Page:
Wednesday, February 22, 2012

The Seven Elements of Ignoring Writing Rules

A lot of LTUE was spent explaining certain story concepts or story structures. I learned a lot of great rules, always with an accompanying caveat. After LTUE, I started visiting more writing blogs, wherein I've found more of the same: close analysis of different story elements, with rules about their correct application.

This is our craft—-of course we break it down and study its parts, like an engineer would study an engine. Clint Johnson, at an LTUE past, once said that there are great writers and great storytellers, but seldom are you both; and just as you can improve your craft as a writer, you can learn to be a great storyteller. It's important and useful to study your craft.

But another comment at this year's LTUE really sat me up straight, because it cut through a lot of fluff and got to one of storytelling's greatest secrets. At the panel on suspense, James Dashner eventually said (paraphrasing from memory), “Look, I don't really know how I make my books suspenseful. I think, 'Would this make it more suspenseful?' And if it does, I do it. Don't worry about all these rules. You've read books and seen movies, and you know what makes a good story.”

We know what makes for a good story, intuitively. Storytelling is something we do all the time, every day, from when our boss asks “How was your night?” to when your wife asks “How was your day?” It's an ancient art that's as old as language itself. It's part of what it means to be human.

And yet we have all these workshops and blogs about the Hollywood Formula or the Hero's Journey. Did you know that people told stories to each other before Hollywood? And that not every story has every one of the 510 steps of the Hero's Journey?







There's a website out there called TV Tropes, which names and categorizes every story tool ever used in the history of stories. People say they can get lost in there for hours, simply reading about all the tropes. I've never really found it useful. It feels like they're inventing an entirely new language for story discourse, and through the translation we end up with microwavable meals.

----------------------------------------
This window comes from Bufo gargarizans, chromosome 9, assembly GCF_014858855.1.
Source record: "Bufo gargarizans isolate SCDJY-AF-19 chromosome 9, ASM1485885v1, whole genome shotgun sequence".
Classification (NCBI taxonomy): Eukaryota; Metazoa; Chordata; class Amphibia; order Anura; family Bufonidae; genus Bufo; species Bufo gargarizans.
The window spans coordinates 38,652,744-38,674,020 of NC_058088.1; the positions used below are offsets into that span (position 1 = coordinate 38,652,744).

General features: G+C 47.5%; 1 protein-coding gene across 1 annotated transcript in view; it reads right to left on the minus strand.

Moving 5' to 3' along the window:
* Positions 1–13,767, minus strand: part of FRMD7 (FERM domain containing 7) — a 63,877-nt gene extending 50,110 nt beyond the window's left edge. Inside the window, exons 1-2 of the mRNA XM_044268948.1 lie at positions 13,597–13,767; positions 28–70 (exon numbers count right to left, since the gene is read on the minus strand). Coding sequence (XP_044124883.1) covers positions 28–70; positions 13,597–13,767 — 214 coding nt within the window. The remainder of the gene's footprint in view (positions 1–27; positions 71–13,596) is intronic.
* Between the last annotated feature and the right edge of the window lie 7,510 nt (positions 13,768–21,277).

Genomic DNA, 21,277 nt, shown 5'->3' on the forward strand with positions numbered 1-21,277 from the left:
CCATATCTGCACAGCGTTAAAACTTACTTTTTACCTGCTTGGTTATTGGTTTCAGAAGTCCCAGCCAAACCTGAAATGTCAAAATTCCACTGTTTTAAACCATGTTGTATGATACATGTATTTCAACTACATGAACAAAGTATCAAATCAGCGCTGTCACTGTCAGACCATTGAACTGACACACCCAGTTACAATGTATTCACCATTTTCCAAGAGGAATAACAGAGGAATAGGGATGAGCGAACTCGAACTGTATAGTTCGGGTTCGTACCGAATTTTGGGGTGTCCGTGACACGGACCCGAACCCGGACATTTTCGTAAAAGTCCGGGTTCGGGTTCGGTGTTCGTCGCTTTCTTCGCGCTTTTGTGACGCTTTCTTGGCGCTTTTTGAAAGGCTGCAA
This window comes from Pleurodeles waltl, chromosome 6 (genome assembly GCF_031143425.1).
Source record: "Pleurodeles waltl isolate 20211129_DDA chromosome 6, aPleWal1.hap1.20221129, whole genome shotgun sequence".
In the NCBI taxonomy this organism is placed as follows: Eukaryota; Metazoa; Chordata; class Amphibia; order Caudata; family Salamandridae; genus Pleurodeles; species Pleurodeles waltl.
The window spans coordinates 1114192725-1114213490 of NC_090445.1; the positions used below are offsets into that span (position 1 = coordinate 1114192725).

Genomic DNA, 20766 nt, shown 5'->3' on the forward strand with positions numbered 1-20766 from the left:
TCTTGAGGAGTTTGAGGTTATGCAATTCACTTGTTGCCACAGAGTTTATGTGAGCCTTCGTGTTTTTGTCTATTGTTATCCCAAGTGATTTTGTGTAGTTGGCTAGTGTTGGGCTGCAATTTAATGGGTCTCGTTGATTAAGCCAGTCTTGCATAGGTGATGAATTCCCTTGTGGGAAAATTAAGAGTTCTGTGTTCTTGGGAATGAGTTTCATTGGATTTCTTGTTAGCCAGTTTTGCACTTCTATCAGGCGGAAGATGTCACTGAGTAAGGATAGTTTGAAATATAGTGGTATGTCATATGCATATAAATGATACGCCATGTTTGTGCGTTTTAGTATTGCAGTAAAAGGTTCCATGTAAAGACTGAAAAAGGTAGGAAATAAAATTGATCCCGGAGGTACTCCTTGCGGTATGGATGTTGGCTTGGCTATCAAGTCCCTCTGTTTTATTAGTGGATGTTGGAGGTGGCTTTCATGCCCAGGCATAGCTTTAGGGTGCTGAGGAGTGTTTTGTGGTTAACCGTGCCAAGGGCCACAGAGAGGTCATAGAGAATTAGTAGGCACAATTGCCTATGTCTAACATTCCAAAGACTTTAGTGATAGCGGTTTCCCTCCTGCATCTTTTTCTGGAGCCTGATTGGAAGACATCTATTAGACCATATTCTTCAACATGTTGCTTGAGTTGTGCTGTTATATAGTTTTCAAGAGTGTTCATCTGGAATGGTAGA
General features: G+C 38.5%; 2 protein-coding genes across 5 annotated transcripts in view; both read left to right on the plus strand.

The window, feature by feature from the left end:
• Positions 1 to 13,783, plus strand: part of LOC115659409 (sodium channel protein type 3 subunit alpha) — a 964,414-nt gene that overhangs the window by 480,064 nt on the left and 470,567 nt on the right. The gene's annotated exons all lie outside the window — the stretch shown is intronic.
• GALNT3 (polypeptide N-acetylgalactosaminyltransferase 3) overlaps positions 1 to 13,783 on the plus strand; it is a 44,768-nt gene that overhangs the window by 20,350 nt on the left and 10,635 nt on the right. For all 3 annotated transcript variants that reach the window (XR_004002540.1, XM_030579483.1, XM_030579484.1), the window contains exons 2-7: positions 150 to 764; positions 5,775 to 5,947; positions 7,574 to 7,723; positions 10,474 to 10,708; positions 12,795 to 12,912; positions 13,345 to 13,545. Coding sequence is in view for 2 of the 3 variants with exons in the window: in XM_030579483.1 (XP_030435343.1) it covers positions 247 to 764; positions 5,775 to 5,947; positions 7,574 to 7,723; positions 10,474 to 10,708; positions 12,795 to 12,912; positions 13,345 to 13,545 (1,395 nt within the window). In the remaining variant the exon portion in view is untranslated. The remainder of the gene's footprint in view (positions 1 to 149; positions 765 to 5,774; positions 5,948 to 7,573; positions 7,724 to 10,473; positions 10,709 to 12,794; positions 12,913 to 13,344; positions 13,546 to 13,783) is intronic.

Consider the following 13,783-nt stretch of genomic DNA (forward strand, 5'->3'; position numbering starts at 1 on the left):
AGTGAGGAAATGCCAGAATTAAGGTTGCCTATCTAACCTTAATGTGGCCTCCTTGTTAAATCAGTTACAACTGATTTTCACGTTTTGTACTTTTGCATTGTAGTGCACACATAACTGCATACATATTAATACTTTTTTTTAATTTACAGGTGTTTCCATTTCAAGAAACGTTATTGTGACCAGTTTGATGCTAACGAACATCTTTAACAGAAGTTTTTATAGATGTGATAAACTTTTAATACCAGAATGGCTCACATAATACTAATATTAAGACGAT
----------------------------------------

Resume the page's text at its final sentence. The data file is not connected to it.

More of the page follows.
I don't think that we should define good storytelling with hard and fast rules, like some kind of Moneyball approach. I think we need to trust ourselves as natural storytellers instead of looking for a formula or rule set for everything we write.

So if you find yourself stressing over all the rules, advice, and story structures, just sit back, take a breath, and write what you like.

4 comments:

The Wordsmith said...

That moment when you click on a picture and it doesn't get any bigger...

Anyway, I like this post. I'm kind of tempted to just link to it whenever I feel like writing a post on "this is how to do this" and use that in place of a post. :D

MaryAnn Pope said...

I agree with you that to some extent we all intuitively know how stories should be told. We've seen hundreds of movies, read hundreds of books, told hundreds of stories about ourselves to others. On some level we know how these things need to be constructed.

I only deconstruct my writing when I intuitively know that something is wrong and I can't see how to fix it. That is the only time "the rules" of writing helps me.

Great post!

Carl Duzett said...

The: Far be it from me to discourage you from linking to my blog every time you blog about writing advice.

MaryAnn: I've been thinking about this the past couple days, and I think I was too absolute in my argument. I still think it's valuable to study story with a toolbox of soft rules and suggestions, and always interesting to examine different story structures.

However, the opinion I think I'm beginning to approximate is that these tools don't help us create--they help us study creation.

Too often I expect that writing advice will excite me to write, when in actuality it can be creatively paralyzing. I think your suggestion of using it as a "what went wrong" response tool is on the right track.

Josh Hoyt said...

This is an excellent point the more natural it sounds the better off it is. I think that we need to follow some rules, but those rules should not make the story only refine it. Great points!